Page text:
Business School grads who earn under $50,000 a year get a helping hand from their alma mater. Those alums can get up to $10,000 a year in aid from the school’s 13-year-old Non-Profit/Public Interest Loan Assistance Program, according to Laura U. Moon, who directs the school’s Social Enterprise Initiative.
Some recent grads who earn over $50,000 can also obtain partial loan repayment aid from the Business School.
Between a dozen and 15 alums qualify for the program annually, according to Moon.
There is no fixed level of funding for the program, according to Moon. In an e-mail, she noted that the Business School has never had to turn down an aid applicant because of a lack of available funds.
The Business School also launched the Service Leaders Fellowship Program in 2002, which for one or two years subsidizes salaries of grads who take less-lucrative jobs.
Clark said the programs were “designed to help create a little more of a level playing field” between grads who take jobs in government or other low-paying sectors and their classmates who take high-paying for-profit posts.
POOR COUSIN KENNEDY
The historically cash-strapped Kennedy School, by contrast, acknowledges on the front page of its financial aid website that it has “very limited scholarship and fellowship resources.”
In early 2004, the school announced it would scale back its Loan Repayment Assistance Program (LRAP), barring alumni from receiving aid for more than three years.
Then-Dean Joseph S. Nye raised enough money to avert the LRAP cuts, but the school’s website still says it “reserves its right to make alterations to the program at any time and at its discretion if necessary due to budgetary constraints.”
But the Kennedy School may be catching up.
This past spring, Catherine B. Reynolds, who made her fortune in the student loan business, donated $10 million to Harvard to provide 20 scholarships this year—and 25 scholarships in each of the next five years—at the Kennedy School, the Graduate School of Education, and the School of Public Health.
One year earlier, real estate and media mogul Mortimer B. Zuckerman donated $10 million to Harvard so that 25 Business, Law, and Medical School students each year could pursue additional degrees at the Kennedy School as well as Harvard’s education and public health institutes.
The director of the Kennedy School’s Center for Public Leadership, David R. Gergen, predicted that over the next few years, “joint-ness” will be the catchphrase as record numbers of students seek concurrent degrees.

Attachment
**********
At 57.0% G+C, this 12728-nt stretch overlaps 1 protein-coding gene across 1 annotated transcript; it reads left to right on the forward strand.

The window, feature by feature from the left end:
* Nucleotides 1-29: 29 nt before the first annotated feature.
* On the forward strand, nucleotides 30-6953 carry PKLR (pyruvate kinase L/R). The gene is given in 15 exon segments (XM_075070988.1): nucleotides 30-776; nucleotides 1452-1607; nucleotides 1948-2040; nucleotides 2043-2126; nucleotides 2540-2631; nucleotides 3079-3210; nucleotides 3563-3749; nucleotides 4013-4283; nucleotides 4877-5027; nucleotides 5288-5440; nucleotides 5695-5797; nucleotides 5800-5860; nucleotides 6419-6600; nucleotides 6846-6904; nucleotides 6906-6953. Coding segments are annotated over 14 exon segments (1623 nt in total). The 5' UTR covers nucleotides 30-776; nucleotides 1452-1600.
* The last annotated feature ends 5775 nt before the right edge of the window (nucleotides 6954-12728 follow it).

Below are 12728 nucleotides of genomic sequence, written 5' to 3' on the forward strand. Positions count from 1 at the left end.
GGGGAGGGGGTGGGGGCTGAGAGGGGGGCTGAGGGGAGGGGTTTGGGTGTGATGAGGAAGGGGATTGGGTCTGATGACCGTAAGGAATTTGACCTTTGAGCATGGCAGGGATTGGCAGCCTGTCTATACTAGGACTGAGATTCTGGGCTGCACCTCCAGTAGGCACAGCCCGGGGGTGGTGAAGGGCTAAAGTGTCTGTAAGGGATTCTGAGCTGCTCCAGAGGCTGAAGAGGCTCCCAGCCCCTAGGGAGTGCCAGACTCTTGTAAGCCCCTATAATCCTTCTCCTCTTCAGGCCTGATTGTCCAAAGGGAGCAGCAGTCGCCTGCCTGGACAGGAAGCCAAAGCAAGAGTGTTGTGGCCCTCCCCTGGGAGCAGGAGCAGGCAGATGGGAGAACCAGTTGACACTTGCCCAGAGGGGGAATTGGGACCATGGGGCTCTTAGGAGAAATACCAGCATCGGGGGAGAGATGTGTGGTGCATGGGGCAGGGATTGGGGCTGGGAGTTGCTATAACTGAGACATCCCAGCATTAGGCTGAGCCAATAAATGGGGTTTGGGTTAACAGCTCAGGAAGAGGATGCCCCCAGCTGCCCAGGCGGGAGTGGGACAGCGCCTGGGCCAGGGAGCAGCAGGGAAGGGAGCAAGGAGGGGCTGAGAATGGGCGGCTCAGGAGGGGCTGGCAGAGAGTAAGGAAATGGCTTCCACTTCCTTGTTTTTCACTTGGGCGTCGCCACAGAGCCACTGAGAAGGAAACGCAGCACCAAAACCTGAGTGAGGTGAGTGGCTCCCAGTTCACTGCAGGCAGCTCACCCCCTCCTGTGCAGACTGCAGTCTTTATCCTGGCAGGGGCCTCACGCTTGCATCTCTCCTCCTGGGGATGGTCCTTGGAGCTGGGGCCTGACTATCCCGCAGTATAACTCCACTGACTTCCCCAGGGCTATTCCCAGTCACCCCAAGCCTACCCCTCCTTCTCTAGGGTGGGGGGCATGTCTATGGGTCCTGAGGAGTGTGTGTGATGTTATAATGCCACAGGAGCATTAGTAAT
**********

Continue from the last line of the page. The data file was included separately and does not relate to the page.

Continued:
BEST OF BOTH WORLDS
In the summer after his first year at the Business School, Gray set out for Illinois to work for the state’s Democratic governor, Rod Blagojevich.
When Gray reapplied to the Kennedy School last year, he got in.
That makes him one of the 115 Kennedy School students simultaneously pursuing MBAs at Harvard and other elite business schools across the country.
They compose nearly 64 percent of the 180 total combined-degree candidates at the Kennedy School.
The school’s dean, David T. Ellwood ’75, described himself as “an advocate of expanding our joint program.”
And that expansion has largely come from the MBA-MPP and MBA-Master of Public Administration (MPA) track, the school’s fastest-growing dual-degree options, according to the school’s senior associate dean, Joseph McCarthy.
Students in the program attend the Kennedy School on a full-time basis for one year and then study at both schools for the next two or three years. At the end of their studies, the students receive MBAs in addition to MPA or MPP degrees.
“This gives them a very powerful combination of skills and theory to go into a world which is much more integrated,” McCarthy said.
And the students enrolled in the combined-degree program give it high marks.
For Gray, the dual track offers a “degree of flexibility” as he considers his post-graduate career plans.
“I’m still trying to pinpoint exactly what it is I’m learning, but I do know that I’m loving the experience,” he said.
—Staff writer Javier C. Hernandez can be reached at email@example.com.
—Staff writer Daniel J. T. Schuker can be reached at firstname.lastname@example.org.